# How to create an electronically controllable resistance to a physical movement?

What is the best way to create an electronically controllable resistance to a physical movement?

For example, at the gym you control the resistance to movement by putting more load, more weight. Is there a way to control that resistance electronically?

I was thinking of a motor, it's possible to use it? Or through electromagnetism?

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Linear or rotational movement? – Andy aka Jun 9 '14 at 11:31
It's rotational movement :) – Nihkorb Jun 9 '14 at 11:42
What power and how do you dissipate that power? Energy reclamation or heat loss? – Andy aka Jun 9 '14 at 11:43
Sorry @Andyaka I'm not understanding your questions :/ I'm talking about a physical resistance to a movement not a ohmic resistance.. I want something that I can control the force against my movement electronically.. I was thoughting in use motor, but can also be some brakes I don't know what is possible to use, that I can then control.. – Nihkorb Jun 9 '14 at 11:51
Force x distance is energy whether it's rotational or linear. If you are trying to restrict movement/speed then you are going to dissipate power - conservation of energy. How much power could be involved and how would you dissipate it? – Andy aka Jun 9 '14 at 11:55

A permanent magnet DC generator (or a generator with constant field excitation) can be modeled as a voltage source proportional to velocity (angular velocity in the case of a rotary generator) in series with some coil resistance.

Since viscous damping requires a force proportional to velocity, simply loading the output of the generator with a variable resistance RL will create a variable damping factor proportional to RL+RG (where RG is the winding resistance). We want the torque to be -c$v$ where $v$ is the motor rotation speed to simulate viscous damping, so in this case c = $k(R_L+R_G)$, where k is a constant that depends on the generator construction.

An electronically-variable resistance can be created by literally switching resistances in and out, or it can be done with a MOSFET or BJT electronic load that simulates a resistance. The maximum damping with a passive load is limited by the internal resistance of the generator. With an active load and external power supply it should be possible to simulate a negative resistance externally to further reduce the total equivalent resistance.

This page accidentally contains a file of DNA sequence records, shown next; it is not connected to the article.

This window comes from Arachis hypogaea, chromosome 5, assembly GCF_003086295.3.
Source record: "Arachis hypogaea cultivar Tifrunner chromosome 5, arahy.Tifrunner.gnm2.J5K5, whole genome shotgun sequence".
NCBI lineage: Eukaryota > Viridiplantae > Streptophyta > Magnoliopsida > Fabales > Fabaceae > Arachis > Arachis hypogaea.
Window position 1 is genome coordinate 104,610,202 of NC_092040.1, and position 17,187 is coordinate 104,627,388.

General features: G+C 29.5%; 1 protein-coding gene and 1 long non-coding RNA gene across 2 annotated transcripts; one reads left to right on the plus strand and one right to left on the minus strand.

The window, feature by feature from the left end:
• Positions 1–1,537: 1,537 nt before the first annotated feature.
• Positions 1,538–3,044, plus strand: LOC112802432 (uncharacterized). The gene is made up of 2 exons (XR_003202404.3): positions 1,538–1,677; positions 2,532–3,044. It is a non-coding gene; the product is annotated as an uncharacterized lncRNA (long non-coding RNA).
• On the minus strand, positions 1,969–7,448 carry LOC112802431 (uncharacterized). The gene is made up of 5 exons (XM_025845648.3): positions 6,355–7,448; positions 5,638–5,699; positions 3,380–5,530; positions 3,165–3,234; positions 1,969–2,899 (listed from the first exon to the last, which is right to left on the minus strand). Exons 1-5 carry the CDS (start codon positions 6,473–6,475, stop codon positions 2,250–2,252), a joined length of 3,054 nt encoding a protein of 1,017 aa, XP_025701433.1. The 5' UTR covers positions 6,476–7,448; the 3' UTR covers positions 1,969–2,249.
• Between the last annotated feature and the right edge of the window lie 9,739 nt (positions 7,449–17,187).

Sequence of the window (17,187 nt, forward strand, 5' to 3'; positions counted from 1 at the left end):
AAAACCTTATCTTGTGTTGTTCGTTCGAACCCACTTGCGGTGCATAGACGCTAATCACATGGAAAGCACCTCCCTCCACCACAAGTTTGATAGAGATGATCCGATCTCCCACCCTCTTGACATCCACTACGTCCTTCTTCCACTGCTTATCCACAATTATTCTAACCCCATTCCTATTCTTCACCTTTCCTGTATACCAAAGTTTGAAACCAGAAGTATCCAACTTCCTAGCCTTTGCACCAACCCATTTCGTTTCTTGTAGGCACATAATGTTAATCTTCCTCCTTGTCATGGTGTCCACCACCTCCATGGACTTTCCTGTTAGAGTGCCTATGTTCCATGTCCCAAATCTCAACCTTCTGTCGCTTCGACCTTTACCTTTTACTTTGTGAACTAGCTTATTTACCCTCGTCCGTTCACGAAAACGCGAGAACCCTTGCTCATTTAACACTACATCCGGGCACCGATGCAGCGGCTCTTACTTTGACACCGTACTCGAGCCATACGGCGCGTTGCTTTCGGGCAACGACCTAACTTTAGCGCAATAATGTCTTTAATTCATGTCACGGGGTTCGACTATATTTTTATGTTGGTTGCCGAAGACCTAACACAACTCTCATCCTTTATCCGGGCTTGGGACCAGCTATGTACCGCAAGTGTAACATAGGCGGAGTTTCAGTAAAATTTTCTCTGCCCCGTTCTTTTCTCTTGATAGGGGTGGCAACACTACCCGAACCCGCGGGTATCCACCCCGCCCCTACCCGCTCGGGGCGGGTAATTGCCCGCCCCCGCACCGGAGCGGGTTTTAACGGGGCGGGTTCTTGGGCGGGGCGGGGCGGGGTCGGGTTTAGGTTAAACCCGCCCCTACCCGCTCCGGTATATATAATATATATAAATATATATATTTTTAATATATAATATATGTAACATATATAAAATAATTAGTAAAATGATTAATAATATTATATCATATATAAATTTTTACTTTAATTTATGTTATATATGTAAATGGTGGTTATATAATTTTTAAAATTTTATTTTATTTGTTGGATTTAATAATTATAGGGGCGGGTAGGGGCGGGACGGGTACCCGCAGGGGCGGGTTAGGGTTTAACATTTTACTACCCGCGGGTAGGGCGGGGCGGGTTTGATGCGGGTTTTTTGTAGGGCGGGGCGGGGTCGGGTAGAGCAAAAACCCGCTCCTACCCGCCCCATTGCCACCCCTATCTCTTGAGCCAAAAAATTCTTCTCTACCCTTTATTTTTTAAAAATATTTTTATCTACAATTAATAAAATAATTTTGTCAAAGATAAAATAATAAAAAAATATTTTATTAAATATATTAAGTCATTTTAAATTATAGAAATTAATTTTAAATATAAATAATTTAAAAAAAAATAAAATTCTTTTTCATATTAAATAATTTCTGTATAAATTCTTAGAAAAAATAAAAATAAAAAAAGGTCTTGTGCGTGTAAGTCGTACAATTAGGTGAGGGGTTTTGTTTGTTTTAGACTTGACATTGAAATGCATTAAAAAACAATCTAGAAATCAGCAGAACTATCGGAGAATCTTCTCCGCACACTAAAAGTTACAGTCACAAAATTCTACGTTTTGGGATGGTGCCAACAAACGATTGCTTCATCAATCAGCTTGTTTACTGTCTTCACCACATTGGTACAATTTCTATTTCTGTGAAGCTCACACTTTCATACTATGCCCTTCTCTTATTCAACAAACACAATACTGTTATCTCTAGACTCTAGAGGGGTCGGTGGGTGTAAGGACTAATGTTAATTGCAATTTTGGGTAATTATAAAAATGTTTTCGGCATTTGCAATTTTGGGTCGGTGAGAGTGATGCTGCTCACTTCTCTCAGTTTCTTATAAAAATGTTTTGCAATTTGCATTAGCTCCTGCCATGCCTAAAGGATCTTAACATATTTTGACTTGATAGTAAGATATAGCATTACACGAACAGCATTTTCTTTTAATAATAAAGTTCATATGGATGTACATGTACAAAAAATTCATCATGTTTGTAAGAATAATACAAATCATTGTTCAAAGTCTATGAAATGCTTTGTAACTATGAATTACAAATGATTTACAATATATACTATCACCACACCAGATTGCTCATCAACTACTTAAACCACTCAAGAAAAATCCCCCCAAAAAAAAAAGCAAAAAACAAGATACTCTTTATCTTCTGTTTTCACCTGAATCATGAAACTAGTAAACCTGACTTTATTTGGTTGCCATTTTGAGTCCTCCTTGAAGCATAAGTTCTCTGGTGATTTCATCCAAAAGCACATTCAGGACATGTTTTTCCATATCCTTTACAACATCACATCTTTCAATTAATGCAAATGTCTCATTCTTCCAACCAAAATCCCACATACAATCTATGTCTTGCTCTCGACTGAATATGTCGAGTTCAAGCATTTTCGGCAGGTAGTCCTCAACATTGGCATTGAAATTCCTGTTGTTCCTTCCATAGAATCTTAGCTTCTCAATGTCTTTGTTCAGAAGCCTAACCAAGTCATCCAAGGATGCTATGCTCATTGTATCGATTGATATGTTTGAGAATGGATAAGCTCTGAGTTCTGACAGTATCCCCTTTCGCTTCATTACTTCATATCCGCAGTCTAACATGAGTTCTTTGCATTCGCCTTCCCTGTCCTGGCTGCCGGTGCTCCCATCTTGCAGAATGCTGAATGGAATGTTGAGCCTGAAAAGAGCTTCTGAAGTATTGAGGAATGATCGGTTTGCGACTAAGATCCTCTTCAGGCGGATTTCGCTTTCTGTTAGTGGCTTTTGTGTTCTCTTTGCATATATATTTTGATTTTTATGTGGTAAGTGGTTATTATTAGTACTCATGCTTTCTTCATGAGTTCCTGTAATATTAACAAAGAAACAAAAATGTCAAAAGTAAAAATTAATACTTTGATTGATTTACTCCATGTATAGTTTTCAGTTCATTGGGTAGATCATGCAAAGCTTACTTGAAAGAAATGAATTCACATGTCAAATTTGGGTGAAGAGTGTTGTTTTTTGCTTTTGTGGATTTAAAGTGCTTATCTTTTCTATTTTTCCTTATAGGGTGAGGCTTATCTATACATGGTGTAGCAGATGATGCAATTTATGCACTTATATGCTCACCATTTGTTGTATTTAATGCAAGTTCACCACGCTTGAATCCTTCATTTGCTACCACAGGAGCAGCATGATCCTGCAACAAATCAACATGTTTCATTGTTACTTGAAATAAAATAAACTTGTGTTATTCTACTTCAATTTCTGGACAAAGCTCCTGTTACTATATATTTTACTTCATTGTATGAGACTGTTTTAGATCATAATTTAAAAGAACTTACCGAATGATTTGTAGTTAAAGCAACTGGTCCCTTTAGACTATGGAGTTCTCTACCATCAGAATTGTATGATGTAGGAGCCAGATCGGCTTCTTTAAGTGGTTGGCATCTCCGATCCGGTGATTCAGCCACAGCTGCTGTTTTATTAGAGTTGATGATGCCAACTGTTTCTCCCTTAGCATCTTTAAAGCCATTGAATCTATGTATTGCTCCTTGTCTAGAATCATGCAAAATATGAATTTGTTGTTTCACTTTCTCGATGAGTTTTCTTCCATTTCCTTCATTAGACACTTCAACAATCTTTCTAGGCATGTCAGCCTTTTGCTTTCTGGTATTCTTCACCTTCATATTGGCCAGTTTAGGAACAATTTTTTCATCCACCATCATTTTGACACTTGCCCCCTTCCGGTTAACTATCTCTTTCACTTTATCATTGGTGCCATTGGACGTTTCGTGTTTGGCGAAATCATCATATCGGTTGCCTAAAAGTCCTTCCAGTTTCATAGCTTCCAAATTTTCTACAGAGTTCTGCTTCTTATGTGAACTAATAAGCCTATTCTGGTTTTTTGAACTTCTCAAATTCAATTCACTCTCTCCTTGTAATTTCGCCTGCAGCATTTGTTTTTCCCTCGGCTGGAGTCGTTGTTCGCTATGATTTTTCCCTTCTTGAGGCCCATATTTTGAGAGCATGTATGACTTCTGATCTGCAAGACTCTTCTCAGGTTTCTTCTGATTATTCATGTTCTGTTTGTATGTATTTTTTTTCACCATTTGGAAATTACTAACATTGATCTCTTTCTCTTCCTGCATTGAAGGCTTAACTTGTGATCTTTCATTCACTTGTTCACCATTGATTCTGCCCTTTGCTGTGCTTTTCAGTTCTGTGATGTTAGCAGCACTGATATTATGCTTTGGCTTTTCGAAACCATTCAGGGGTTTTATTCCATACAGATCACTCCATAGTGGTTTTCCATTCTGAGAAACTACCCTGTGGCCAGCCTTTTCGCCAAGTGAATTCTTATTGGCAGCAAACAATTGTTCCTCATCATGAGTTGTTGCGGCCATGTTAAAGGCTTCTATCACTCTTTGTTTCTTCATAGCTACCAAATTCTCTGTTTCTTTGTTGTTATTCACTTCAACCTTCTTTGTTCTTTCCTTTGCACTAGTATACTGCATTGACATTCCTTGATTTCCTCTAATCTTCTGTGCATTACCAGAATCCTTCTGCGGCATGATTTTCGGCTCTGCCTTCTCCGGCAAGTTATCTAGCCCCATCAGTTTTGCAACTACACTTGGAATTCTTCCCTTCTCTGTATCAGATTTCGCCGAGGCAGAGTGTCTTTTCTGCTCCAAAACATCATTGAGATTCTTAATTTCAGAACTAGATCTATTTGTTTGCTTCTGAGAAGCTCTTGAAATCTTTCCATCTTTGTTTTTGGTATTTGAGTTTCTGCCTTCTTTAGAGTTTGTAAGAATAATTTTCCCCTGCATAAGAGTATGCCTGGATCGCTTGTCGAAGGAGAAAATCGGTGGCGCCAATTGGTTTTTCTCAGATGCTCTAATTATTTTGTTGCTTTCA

For linear motion, a linear PM motor could be used, or a rack and pinion used to convert linear to rotational motion.

A second method, most useful if motion is guaranteed, would be to use coulomb friction (for example as a caliper and brake pads dragging on a rotor) and control the force applied to the brake pads using a torque motor or other method (for example change the position of an actuator that is spring loaded, so use Hook's law to determine the force). This works because dry friction is proportional to the normal force applied, and the proportionality factor $\mu$ is a function of the materials involved

However, this method will have stiction (nonlinear behavior) before motion starts.

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Hum thank you for the answer. I also thought about using some kind of brakes, this also seems a good solution for me, I'll do a deeper search about it :) – Nihkorb Jun 9 '14 at 13:50

I think you can find the answer of your question via search about the mechanical and electronically mechanism of Stationary bicycle. look at this figure:

Is it necessary to explain about the mechanical mechanism of it?

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That kinda looks like a solenoid pulling on a brake shoe, similar to my second suggestion. What do the 'magnets' contribute? – Spehro Pefhany Jun 9 '14 at 12:22